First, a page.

Why my stream implementation blocks

I'm trying to make http requests concurrently with futures and with a concurrency limit.

I came up with the code below, basically making a stream from a list of RequestBuilders and uses for_each_concurrent to limit the concurrency.

But it just blocks forever after the first request is pending.

// request_stream.rs
pub struct Requests {
    requests: Vec<reqwest::RequestBuilder>,

pub fn new(requests: Vec<reqwest::RequestBuilder>) -> Requests {
    Requests { requests }

impl Stream for Requests {
    type Item = Result<reqwest::Response, reqwest::Error>;

    fn poll_next(mut self: Pin<&mut Self>, cx: &mut Context) -> Poll<Option<Self::Item>> {
        let req = self.requests.pop();
        match req {
            Some(req) => {
                let poll_res = req.send().poll_unpin(cx);
                match poll_res {
                    Poll::Pending => {
                        return Poll::Pending;
                    Poll::Ready(res) => {
                        return Poll::Ready(Some(res));
            None => {
                return Poll::Ready(None);
// main.rs
async fn download(no: &str, hash: String) -> Result<(), GenericErr> {
    let mut i: i32 = 1;
    let mut reqs: Vec<reqwest::RequestBuilder> = vec![];

    while i < 200 {
        let url = format!("{}/{}-{}/{:>03}", PIC_CND, no, hash, i);
        i = i + 1;
    let req_stream = request_stream::new(reqs); 
    req_stream.for_each_concurrent(10, |req| async move {
        println!("{:?}", req);


What's wrong with this implementation? Learner here, please be gentle if I've done something stupid😝


req.send() -> Make a (temporary) future.
.poll_unpin(cx); -> Drop it even if it was still pending.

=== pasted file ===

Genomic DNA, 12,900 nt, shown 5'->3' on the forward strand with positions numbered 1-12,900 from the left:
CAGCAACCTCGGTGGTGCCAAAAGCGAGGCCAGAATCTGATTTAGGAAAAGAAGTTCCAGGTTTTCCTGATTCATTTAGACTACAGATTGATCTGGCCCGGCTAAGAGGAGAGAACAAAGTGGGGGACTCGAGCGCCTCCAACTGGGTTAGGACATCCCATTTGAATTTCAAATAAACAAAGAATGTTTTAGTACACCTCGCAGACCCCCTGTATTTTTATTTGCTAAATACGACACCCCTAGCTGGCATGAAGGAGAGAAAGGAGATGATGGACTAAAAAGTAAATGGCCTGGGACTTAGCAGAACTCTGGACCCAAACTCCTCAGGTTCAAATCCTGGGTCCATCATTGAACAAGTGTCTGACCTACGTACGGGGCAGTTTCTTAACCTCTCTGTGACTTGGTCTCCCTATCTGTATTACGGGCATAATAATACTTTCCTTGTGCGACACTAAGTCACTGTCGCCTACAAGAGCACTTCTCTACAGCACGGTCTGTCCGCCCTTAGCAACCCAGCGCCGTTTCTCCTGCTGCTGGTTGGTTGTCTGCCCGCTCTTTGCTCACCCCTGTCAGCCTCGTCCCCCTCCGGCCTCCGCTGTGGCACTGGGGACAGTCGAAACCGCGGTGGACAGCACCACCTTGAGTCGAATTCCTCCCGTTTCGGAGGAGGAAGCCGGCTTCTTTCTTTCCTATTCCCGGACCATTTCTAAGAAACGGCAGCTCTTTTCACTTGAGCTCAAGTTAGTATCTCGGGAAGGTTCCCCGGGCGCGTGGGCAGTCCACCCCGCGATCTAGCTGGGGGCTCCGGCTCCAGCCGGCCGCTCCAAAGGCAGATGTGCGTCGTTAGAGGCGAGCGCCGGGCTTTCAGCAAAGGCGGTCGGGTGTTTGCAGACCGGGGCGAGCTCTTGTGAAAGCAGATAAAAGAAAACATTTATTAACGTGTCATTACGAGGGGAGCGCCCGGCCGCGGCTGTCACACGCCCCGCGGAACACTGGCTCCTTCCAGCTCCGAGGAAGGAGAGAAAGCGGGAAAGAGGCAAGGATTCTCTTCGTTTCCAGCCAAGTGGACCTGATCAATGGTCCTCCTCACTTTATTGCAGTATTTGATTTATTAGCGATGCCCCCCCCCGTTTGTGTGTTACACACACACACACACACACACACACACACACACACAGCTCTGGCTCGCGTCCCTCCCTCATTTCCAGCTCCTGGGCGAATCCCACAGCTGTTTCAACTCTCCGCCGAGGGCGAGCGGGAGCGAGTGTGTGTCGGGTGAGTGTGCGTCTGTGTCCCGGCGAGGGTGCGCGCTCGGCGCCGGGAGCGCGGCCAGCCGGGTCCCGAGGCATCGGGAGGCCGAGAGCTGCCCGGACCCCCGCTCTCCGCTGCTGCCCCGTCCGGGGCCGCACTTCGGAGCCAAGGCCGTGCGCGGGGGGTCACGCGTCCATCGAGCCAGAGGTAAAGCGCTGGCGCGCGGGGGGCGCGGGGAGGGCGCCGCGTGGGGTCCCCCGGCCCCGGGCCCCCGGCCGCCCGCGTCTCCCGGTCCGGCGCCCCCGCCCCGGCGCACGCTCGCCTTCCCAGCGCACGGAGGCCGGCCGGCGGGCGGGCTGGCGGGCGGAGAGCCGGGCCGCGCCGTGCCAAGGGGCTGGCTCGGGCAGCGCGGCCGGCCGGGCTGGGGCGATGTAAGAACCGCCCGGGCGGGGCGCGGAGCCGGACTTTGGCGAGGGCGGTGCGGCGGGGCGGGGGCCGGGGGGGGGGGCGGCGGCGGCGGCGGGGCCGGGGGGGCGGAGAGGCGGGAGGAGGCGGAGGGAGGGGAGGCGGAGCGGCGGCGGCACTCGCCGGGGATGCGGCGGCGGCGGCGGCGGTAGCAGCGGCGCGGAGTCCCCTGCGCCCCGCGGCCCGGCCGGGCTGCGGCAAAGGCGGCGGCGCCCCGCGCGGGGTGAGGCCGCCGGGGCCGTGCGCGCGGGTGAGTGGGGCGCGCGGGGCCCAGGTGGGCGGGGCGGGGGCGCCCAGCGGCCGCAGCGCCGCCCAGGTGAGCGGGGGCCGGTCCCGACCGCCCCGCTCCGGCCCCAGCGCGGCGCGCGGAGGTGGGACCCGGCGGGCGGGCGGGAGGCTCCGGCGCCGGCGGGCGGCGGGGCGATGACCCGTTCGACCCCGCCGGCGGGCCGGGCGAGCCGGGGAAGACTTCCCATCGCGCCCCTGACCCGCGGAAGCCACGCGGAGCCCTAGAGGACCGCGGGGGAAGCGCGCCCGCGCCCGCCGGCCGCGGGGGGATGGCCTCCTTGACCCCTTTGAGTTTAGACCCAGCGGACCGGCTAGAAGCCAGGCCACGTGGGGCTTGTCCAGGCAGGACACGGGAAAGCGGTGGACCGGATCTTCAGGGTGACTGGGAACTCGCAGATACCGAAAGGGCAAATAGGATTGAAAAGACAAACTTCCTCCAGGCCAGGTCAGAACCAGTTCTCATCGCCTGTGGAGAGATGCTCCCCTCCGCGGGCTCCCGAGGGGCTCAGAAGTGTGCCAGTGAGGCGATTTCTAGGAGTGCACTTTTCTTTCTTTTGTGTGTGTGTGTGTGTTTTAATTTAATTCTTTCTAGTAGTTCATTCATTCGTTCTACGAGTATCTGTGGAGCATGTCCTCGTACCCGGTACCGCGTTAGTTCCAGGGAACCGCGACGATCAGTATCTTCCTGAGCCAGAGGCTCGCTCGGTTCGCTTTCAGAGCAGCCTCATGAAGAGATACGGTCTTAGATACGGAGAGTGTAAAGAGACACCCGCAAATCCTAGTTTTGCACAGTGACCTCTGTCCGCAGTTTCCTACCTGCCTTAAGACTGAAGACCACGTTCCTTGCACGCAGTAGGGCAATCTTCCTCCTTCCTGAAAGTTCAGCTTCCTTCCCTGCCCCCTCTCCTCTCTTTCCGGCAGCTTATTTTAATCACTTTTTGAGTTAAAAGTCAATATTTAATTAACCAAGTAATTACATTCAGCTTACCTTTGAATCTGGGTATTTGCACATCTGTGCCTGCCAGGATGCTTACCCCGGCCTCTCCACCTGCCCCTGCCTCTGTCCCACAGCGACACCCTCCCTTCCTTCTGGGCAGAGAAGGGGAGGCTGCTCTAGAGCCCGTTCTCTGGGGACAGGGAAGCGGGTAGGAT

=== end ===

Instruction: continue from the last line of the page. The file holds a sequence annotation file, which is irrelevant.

(Not read all code or looked much at problem.)

Thanks john. So how should I poll the send() future? From what I understand from your comment, I should copy or borrow it to poll to prevent it from dropped? If it is dropped, why there are no compile nor runtime errors?

Well to keep it around, you would have to store the return value of send() in a field of your struct, and keep polling that field on every call to poll_next until the send() future returns Poll::Ready.

Additionally be aware that for_each_concurrent does not do what you think. It wont parallelize obtaining items from the stream (it can't). The async block with the println! is what is parallelized. Of course, when it has no .awaits, there's nothing for it to parallelize, so even if your stream was correct, it would still not be concurrent.

In this case you should probably not be making your own stream and just use FuturesUnordered.

use futures::future::StreamExt; // for .next()

let mut futs = FuturesUnordered::new();
let mut results = Vec::new();
for request in requests {
    if futs.len() >= 10 {
        results.push(futs.next().await.expect("empty but has 10 items")?);
while let Some(res) = futs.next().await {

I read that for_each_concurrent is not parallel from the doc, but I didn't understand which part is concurrent. Thanks for your guidance!

Let's say you did this:

stream.for_each_concurrent(|i| async move {

Obtaining values from the stream would not be concurrent in any way. It would be exactly like any other loop over the stream. The part that is concurrent is the async block. Once the items are returned by the stream, the web requests I use as an example would be run concurrently.

As for concurrent vs parallel, well that's merely that for_each_concurrent wont run the async blocks on several threads. It runs them concurrently in a single thread in the manner described here.

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